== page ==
By George Will February 22, 2015 6 a.m.
Americans, a litigious people, believe that rules for coping with messy reality can be written in tidy legal language. This belief will be tested by the debate that will resume when Congress returns from a recess it should not have taken, with a war to authorize. The debate concerns an Authorization for Use of Military Force against the Islamic State and also against . . .
By George Will February 15, 2015 6 a.m.
Although he is always preternaturally placid, Mike Pence today exemplifies a Republican conundrum. Sitting recently 24 blocks from Capitol Hill, where he served six terms as a congressman, and eight blocks from the White House, which some Republicans hope he craves, Pence, now in his third year as Indiana's governor, discussed Common Core, which helps illustrate the following:
By George Will January 25, 2015 6 a.m.
America's national character will have to be changed if progressives are going to implement their agenda. So, changing social norms is the progressive agenda. To understand how far this has advanced, and how difficult it will be to reverse the inculcation of dependency, consider the data Nicholas Eberstadt deploys in National Affairs quarterly:
By George Will January 18, 2015 6 a.m.
Not since the multiplication of the loaves and fishes near the Sea of Galilee has there been creativity as miraculous as that of the Keystone XL pipeline. It has not yet been built but already is perhaps the most constructive infrastructure project since the Interstate Highway System. It has accomplished an astonishing trifecta:
By George Will January 11, 2015 6 a.m.
Senate confirmation hearings put nominees on notice that, as a Michigan state legislator reportedly once said, "I'm watching everything you do with a fine-toothed comb." Loretta Lynch, a talented lawyer and seasoned U.S. attorney, should be confirmed as attorney general. Her hearing, however, should not be perfunctory. Questions like the following would highlight some festering problems:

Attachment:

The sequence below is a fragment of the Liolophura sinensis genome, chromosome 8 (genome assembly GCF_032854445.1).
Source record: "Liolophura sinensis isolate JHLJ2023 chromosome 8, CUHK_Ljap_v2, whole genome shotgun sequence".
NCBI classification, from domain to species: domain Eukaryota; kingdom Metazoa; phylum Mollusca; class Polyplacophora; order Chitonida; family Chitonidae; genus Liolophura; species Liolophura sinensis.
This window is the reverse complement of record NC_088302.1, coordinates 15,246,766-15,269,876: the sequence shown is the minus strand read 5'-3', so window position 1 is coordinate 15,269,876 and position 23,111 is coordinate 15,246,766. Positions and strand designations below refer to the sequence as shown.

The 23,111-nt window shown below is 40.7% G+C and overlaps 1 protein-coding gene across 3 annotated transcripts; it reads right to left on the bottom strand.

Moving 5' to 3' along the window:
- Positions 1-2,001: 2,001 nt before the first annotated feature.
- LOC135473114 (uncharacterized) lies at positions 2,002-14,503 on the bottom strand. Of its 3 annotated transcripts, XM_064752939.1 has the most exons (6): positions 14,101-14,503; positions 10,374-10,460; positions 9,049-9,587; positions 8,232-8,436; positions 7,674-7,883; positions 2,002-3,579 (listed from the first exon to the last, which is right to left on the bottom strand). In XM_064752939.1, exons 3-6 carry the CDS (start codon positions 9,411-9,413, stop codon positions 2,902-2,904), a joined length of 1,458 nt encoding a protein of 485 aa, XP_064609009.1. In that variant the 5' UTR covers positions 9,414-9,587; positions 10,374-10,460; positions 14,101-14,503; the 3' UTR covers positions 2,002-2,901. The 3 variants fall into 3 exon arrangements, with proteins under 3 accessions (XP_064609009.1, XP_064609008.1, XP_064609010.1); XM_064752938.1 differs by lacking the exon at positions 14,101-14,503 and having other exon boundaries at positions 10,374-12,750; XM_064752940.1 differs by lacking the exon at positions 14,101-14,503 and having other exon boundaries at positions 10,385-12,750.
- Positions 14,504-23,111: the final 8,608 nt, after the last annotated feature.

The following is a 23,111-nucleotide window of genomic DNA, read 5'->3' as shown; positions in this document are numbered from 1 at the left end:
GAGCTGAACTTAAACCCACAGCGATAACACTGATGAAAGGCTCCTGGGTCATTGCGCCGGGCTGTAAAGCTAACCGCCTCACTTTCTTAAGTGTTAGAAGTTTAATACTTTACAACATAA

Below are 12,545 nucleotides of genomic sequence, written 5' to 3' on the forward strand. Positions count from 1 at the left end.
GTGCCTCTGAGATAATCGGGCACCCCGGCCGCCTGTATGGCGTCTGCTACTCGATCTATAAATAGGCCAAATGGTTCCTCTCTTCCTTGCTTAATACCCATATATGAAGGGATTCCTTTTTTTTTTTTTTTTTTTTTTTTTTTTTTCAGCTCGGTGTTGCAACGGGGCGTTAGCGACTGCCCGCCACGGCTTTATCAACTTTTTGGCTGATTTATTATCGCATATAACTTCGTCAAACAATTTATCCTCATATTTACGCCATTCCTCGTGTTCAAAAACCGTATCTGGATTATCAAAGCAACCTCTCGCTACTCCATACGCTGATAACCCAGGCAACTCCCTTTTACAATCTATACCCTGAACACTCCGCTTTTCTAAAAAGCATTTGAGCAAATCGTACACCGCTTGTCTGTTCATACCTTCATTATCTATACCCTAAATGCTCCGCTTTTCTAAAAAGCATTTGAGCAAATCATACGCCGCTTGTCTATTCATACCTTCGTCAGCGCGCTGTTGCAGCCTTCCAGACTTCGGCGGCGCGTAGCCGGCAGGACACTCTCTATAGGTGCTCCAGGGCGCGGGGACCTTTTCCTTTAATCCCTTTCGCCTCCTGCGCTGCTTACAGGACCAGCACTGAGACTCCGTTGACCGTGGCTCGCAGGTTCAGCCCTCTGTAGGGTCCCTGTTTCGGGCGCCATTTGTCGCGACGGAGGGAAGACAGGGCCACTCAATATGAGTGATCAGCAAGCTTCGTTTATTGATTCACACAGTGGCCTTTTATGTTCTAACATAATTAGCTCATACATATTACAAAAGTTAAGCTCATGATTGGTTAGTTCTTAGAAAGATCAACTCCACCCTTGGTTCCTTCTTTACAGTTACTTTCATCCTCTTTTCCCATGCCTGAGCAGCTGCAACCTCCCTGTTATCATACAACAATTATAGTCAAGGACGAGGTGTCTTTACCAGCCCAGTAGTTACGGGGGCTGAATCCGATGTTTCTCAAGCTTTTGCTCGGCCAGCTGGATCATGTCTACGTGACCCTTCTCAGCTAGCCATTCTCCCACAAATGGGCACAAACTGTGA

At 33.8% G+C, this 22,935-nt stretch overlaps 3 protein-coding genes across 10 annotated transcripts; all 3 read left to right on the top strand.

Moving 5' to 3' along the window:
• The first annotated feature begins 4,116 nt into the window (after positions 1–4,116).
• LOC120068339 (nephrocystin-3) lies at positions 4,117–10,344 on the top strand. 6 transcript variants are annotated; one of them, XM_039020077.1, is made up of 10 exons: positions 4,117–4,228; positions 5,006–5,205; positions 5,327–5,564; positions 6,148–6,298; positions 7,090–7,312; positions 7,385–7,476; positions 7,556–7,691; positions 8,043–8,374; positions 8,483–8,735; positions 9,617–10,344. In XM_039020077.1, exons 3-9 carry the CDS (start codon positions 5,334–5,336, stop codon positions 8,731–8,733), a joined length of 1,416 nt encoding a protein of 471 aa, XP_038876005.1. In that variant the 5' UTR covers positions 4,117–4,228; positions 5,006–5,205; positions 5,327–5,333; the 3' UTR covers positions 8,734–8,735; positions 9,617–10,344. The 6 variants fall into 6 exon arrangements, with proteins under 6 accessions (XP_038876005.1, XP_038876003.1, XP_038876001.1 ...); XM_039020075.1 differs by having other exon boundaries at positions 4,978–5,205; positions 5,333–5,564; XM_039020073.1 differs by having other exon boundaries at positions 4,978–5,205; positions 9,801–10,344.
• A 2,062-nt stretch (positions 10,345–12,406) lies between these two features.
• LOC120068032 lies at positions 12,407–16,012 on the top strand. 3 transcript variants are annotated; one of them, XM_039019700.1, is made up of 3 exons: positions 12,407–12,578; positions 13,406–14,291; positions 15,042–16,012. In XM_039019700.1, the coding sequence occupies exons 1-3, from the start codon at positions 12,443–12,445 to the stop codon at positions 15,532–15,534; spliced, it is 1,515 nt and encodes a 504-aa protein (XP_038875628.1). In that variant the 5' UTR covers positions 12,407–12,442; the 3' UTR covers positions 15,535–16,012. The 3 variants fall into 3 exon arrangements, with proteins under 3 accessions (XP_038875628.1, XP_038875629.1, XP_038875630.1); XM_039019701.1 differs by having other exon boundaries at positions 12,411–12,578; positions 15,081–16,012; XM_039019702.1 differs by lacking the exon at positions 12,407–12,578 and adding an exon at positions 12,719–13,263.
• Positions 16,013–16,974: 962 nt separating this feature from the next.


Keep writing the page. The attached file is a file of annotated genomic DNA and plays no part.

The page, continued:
By George Will January 4, 2015 6 a.m.
Standing at the intersection of three foreign policy crises and constitutional tension, Bob Corker, R-Tenn., incoming chairman of the Foreign Relations Committee, may be the senator who matters most in 2015. As Congress weighs its foreign policy role regarding these three matters, Corker treads the contested terrain between deference to presidential primacy in foreign policy and the need for collective wisdom and shared responsibility.
By George Will December 28, 2014 6 a.m.
Barack Obama has made a geopolitical irrelevancy suddenly relevant to American presidential politics. For decades, Cuba has been instructive as a museum of two stark failures: socialism and the U.S. embargo. Now, Cuba has become useful as a clarifier of different Republican flavors of foreign-policy thinking.
By George Will December 21, 2014 6 a.m.
The Battle of Palmito Ranch near Brownsville, Texas, on May 13, 1865, is called the last battle of the Civil War, but the Texas Division of the Sons of Confederate Veterans, or SCV, might consider that judgment premature, given its conflict with the state's Department of Transportation and Department of Motor Vehicles. This skirmish is of national interest because it implicates a burgeoning new entitlement — the right to pass through life without encountering any disagreeable thought.